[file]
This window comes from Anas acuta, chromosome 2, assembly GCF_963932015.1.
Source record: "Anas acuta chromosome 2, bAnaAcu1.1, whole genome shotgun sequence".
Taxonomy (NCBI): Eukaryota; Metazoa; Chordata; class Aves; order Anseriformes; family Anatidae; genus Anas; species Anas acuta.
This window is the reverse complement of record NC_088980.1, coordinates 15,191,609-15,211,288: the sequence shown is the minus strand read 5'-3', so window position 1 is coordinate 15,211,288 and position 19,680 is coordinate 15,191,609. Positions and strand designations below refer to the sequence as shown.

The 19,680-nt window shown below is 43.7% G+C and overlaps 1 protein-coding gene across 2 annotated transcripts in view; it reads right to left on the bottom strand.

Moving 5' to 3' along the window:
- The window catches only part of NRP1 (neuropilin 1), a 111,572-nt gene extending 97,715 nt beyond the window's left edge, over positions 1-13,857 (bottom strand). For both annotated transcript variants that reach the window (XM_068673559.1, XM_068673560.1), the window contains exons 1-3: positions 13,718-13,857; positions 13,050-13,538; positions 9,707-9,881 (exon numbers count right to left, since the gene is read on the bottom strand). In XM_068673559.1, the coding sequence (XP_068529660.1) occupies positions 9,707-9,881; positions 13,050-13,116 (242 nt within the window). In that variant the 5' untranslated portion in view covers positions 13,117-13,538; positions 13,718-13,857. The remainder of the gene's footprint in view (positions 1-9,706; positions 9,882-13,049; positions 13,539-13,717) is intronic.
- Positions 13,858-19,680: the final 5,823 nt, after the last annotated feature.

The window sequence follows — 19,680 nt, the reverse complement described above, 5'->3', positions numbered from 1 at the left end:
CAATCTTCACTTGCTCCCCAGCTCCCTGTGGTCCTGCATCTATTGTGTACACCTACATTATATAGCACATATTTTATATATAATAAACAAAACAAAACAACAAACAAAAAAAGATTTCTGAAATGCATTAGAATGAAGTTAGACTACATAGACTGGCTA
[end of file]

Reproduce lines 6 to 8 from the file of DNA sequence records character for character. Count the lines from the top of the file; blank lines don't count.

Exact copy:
Moving 5' to 3' along the window:
- The window catches only part of NRP1 (neuropilin 1), a 111,572-nt gene extending 97,715 nt beyond the window's left edge, over positions 1-13,857 (bottom strand). For both annotated transcript variants that reach the window (XM_068673559.1, XM_068673560.1), the window contains exons 1-3: positions 13,718-13,857; positions 13,050-13,538; positions 9,707-9,881 (exon numbers count right to left, since the gene is read on the bottom strand). In XM_068673559.1, the coding sequence (XP_068529660.1) occupies positions 9,707-9,881; positions 13,050-13,116 (242 nt within the window). In that variant the 5' untranslated portion in view covers positions 13,117-13,538; positions 13,718-13,857. The remainder of the gene's footprint in view (positions 1-9,706; positions 9,882-13,049; positions 13,539-13,717) is intronic.
- Positions 13,858-19,680: the final 5,823 nt, after the last annotated feature.